Craving Reality When Things Don’t Make Sense



“Through a Glass, Dimly” 


It is there.

It is there behind every moment of your life.

It is bleeding through art, through arguments, through dinner dishes and late night cry sessions.

It is in the painful and beautiful memories of your past. It is waiting for you in the promise of your future.

It is right here, right now.

You have probably noticed it before, on a perfectly normal day, like catching something out of the corner of your eye–so fleeting and wonderful that you almost don’t believe but for the certainty in your soul.

It is there.

There is a reality firmly anchored underneath and above and behind and between everything that we can see, touch, taste, hear, smell.

It is a reality more real than what we experience daily as reality.

If the Bible is to be believed, if Christ was the Messiah and not just a lunatic or a liar, then the reality of that is more real than anything. Ever.

See, I am a creature always in wanting.

I always want more. I want more time. I want more feelings. I want more security. I want more experiences.

Walking through Postpartum Depression has left me with a craving for more of something real. Depression, for me, is an overwhelming sense of sadness that turns into a vacuum of feeling. Eventually I begin to go through days just coasting. It’s like watching a movie of my life: I have some experience of the major plot points, I might even laugh at the funny bits. But I don’t feel with the characters. I don’t taste the food, smell the smells or feel the feelings.

That’s why some people dealing with depression turn to hobbies. For me, it’s gardening. I can obsess about a plant. I have a beautiful Sage plant on my front porch that is currently engaged in a bloody battle with overwatering (not my fault, it’s been monsoon-ing in Texas). I am in mourning over this! The thing hasn’t even kicked the bucket yet, and I am grieving. I love this plant. I can nurture it and enjoy watching it grow and it gives me satisfaction and joy without it needing to understand me. It doesn’t ask me if I’m sad and why. I can put my hands in the soil, weeding, watering, planting seeds, or pruning and have the experience, sensually speaking, of something real. It grounds me.

Gardening is a much healthier alternative to the other things I have turned to for the gut-punch of reality. It feels a little bit like what my soul is craving. But it’s not it.

It’s real.

But it’s not the Most Real. It’s a balm for my soul; it is not a remedy.

I crave Reality.

I crave the crashing in of skin touching, the wind-knocked-out of me, eyes wide open experience of something real.

I crave The Thing behind all the sappy Christian songs and cheesy not-romance romance novels. I crave The Thing that has made people of sound mind and body get up early on Sunday for hundreds of years. I crave The Thing that made rough-and-tumble fishermen drop their nets and follow a stranger. I crave the unswerving devotion to that Thing that drove a man up a hill and nailed Him to a cross. I crave The Thing that romances men, women, and children enough that they would die for it with forgiveness and praise on their lips.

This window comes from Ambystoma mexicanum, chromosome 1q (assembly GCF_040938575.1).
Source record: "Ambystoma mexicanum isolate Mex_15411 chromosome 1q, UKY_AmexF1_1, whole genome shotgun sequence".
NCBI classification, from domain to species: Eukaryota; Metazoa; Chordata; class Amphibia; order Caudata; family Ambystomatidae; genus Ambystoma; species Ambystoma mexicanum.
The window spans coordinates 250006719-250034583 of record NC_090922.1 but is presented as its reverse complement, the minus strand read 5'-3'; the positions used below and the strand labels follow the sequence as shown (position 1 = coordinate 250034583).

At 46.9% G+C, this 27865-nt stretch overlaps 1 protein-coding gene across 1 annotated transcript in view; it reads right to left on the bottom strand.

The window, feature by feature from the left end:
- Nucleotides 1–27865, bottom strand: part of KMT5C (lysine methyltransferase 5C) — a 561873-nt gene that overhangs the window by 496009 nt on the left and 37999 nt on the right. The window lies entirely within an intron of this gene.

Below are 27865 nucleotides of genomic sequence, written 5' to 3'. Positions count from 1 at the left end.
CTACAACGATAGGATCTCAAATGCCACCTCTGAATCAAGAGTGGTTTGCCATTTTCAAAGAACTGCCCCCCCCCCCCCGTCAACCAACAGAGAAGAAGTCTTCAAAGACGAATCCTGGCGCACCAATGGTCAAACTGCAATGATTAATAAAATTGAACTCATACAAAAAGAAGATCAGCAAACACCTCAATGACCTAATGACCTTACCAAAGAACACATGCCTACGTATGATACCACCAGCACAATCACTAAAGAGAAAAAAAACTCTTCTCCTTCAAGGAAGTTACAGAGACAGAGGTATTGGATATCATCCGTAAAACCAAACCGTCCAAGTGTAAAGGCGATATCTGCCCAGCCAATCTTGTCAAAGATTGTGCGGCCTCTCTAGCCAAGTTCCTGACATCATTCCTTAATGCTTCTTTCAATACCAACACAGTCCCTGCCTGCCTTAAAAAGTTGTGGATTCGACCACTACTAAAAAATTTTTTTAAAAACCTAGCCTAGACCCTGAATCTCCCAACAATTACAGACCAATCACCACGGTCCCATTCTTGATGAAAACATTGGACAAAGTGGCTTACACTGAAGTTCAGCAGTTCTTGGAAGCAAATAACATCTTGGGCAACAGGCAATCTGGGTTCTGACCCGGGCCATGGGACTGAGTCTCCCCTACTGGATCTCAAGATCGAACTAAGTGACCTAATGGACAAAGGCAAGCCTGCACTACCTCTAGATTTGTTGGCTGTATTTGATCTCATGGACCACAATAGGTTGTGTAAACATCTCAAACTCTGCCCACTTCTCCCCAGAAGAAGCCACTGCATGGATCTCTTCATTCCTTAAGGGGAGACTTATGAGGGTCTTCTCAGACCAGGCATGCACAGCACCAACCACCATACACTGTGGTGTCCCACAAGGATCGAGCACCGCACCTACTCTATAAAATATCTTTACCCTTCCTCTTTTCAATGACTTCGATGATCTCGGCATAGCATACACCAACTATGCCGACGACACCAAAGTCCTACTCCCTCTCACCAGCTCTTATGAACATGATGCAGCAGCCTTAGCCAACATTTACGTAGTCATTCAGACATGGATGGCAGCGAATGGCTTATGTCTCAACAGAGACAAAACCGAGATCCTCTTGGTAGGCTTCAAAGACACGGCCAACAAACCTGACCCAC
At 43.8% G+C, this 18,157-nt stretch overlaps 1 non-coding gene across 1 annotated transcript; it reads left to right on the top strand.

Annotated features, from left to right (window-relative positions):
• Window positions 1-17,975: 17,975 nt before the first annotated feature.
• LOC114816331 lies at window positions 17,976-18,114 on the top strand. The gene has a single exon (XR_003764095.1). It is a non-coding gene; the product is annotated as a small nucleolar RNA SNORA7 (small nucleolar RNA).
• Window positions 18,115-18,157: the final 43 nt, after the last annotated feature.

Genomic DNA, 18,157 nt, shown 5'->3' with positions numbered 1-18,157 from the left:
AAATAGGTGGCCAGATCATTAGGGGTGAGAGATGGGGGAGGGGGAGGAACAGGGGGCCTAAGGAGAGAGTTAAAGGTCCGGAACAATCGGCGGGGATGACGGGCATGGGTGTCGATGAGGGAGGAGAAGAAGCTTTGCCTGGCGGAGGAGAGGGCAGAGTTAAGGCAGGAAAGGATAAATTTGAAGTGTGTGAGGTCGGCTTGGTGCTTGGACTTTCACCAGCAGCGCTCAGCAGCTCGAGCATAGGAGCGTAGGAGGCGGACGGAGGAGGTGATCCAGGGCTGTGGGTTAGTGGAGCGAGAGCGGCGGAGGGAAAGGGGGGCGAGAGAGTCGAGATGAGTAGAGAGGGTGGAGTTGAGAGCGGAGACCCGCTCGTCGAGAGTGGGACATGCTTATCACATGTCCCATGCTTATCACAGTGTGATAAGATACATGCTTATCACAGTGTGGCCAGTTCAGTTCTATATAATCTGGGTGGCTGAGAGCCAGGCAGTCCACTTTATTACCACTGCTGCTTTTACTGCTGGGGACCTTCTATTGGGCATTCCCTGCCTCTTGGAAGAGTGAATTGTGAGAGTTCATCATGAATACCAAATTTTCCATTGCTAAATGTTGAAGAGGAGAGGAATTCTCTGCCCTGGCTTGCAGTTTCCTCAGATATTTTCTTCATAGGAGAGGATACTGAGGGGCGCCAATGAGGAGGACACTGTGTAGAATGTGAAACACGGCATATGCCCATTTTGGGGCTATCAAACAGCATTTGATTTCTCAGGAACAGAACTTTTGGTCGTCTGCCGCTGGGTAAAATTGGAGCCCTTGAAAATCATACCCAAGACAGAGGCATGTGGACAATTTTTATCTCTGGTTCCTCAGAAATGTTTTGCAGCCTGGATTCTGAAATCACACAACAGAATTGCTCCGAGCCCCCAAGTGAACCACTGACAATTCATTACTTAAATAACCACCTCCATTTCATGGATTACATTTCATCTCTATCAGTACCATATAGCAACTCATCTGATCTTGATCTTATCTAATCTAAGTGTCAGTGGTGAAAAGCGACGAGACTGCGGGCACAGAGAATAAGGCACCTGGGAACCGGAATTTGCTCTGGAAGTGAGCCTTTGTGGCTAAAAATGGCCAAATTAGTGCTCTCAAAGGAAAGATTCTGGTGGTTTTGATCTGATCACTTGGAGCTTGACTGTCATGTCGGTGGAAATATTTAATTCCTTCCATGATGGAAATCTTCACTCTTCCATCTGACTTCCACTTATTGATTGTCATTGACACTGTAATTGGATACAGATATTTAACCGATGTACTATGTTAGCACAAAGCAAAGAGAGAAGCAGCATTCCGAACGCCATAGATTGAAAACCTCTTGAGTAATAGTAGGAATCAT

I crave more than Sunday and Wednesday program. More than Christian radio, movies, and book stores can sell me.

I need the Real Thing in my life, the Thing that is always there, moving, speaking, molding, loving.

Do you?

Something the Lord has been showing me lately, in the midst of a lot of craving and a lot of waiting, is that I get it. My cravings get it. Almost.

See, there is nothing more real than the truth of the Bible. Than the Being of God. Than the Gospel of Christ. And it is more than we imagine. More than my little human brain can fathom.

The Gospel is the most Real thing in the whole of the existence of everything.

That moment of Gospel, of Justice and Mercy kissing, was so great and so terrible that the Being who spoke the atoms of everything that makes up everything into existence turned His face away. He couldn’t look at it.

If the Gospel were a movie, there would be no rating suitable for it. If it were a book, it would not be publishable. It is such a blood-racing gut punch of grace that it probably wouldn’t be sold in Christian bookstores anyway.

God couldn’t look at it.

It is too big for my brain.

It is real.

And it is here, bleeding through the pages of my life, visible as through a glass, dimly, dogging my steps and yours through all the things that don’t make sense.

It is here.

It is right here.

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